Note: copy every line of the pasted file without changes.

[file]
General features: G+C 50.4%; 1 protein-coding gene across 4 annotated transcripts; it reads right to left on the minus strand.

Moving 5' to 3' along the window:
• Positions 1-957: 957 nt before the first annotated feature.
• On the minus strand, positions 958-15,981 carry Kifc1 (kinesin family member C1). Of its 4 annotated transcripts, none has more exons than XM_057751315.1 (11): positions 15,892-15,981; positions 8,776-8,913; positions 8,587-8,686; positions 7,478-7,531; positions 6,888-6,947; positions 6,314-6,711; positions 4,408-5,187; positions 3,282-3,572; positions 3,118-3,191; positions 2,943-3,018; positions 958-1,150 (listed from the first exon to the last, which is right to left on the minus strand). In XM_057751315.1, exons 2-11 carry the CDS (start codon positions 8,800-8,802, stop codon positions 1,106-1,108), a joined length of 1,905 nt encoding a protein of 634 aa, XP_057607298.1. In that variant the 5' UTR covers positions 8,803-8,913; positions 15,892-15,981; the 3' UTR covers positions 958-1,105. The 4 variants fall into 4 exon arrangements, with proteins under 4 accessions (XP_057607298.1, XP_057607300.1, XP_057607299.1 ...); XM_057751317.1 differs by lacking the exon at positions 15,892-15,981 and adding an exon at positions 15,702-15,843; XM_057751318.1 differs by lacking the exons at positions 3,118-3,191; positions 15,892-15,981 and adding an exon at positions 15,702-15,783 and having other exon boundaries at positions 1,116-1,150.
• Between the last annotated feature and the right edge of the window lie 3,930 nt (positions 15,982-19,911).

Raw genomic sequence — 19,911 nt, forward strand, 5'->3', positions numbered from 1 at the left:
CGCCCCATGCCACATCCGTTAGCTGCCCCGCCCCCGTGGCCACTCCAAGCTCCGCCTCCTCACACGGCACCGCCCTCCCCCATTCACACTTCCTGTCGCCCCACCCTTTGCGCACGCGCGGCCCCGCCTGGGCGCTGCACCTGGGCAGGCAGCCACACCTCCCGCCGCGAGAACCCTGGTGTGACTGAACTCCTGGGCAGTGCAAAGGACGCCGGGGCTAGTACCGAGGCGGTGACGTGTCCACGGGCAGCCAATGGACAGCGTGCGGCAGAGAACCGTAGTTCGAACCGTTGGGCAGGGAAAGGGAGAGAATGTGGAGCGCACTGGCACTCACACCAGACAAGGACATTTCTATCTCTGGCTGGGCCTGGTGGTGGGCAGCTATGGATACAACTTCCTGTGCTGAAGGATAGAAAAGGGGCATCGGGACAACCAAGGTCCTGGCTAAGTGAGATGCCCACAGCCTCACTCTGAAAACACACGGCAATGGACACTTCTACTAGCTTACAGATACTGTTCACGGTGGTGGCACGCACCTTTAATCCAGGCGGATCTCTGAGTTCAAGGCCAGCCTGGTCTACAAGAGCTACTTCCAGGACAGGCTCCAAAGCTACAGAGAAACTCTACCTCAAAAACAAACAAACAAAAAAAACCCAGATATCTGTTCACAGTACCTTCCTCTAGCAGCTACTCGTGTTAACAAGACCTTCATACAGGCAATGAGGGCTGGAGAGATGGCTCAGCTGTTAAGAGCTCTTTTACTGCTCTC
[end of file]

General features: G+C 50.4%; 1 protein-coding gene across 4 annotated transcripts; it reads right to left on the minus strand.

Moving 5' to 3' along the window:
• Positions 1-957: 957 nt before the first annotated feature.
• On the minus strand, positions 958-15,981 carry Kifc1 (kinesin family member C1). Of its 4 annotated transcripts, none has more exons than XM_057751315.1 (11): positions 15,892-15,981; positions 8,776-8,913; positions 8,587-8,686; positions 7,478-7,531; positions 6,888-6,947; positions 6,314-6,711; positions 4,408-5,187; positions 3,282-3,572; positions 3,118-3,191; positions 2,943-3,018; positions 958-1,150 (listed from the first exon to the last, which is right to left on the minus strand). In XM_057751315.1, exons 2-11 carry the CDS (start codon positions 8,800-8,802, stop codon positions 1,106-1,108), a joined length of 1,905 nt encoding a protein of 634 aa, XP_057607298.1. In that variant the 5' UTR covers positions 8,803-8,913; positions 15,892-15,981; the 3' UTR covers positions 958-1,105. The 4 variants fall into 4 exon arrangements, with proteins under 4 accessions (XP_057607298.1, XP_057607300.1, XP_057607299.1 ...); XM_057751317.1 differs by lacking the exon at positions 15,892-15,981 and adding an exon at positions 15,702-15,843; XM_057751318.1 differs by lacking the exons at positions 3,118-3,191; positions 15,892-15,981 and adding an exon at positions 15,702-15,783 and having other exon boundaries at positions 1,116-1,150.
• Between the last annotated feature and the right edge of the window lie 3,930 nt (positions 15,982-19,911).

Raw genomic sequence — 19,911 nt, forward strand, 5'->3', positions numbered from 1 at the left:
CGCCCCATGCCACATCCGTTAGCTGCCCCGCCCCCGTGGCCACTCCAAGCTCCGCCTCCTCACACGGCACCGCCCTCCCCCATTCACACTTCCTGTCGCCCCACCCTTTGCGCACGCGCGGCCCCGCCTGGGCGCTGCACCTGGGCAGGCAGCCACACCTCCCGCCGCGAGAACCCTGGTGTGACTGAACTCCTGGGCAGTGCAAAGGACGCCGGGGCTAGTACCGAGGCGGTGACGTGTCCACGGGCAGCCAATGGACAGCGTGCGGCAGAGAACCGTAGTTCGAACCGTTGGGCAGGGAAAGGGAGAGAATGTGGAGCGCACTGGCACTCACACCAGACAAGGACATTTCTATCTCTGGCTGGGCCTGGTGGTGGGCAGCTATGGATACAACTTCCTGTGCTGAAGGATAGAAAAGGGGCATCGGGACAACCAAGGTCCTGGCTAAGTGAGATGCCCACAGCCTCACTCTGAAAACACACGGCAATGGACACTTCTACTAGCTTACAGATACTGTTCACGGTGGTGGCACGCACCTTTAATCCAGGCGGATCTCTGAGTTCAAGGCCAGCCTGGTCTACAAGAGCTACTTCCAGGACAGGCTCCAAAGCTACAGAGAAACTCTACCTCAAAAACAAACAAACAAAAAAAACCCAGATATCTGTTCACAGTACCTTCCTCTAGCAGCTACTCGTGTTAACAAGACCTTCATACAGGCAATGAGGGCTGGAGAGATGGCTCAGCTGTTAAGAGCTCTTTTACTGCTCTC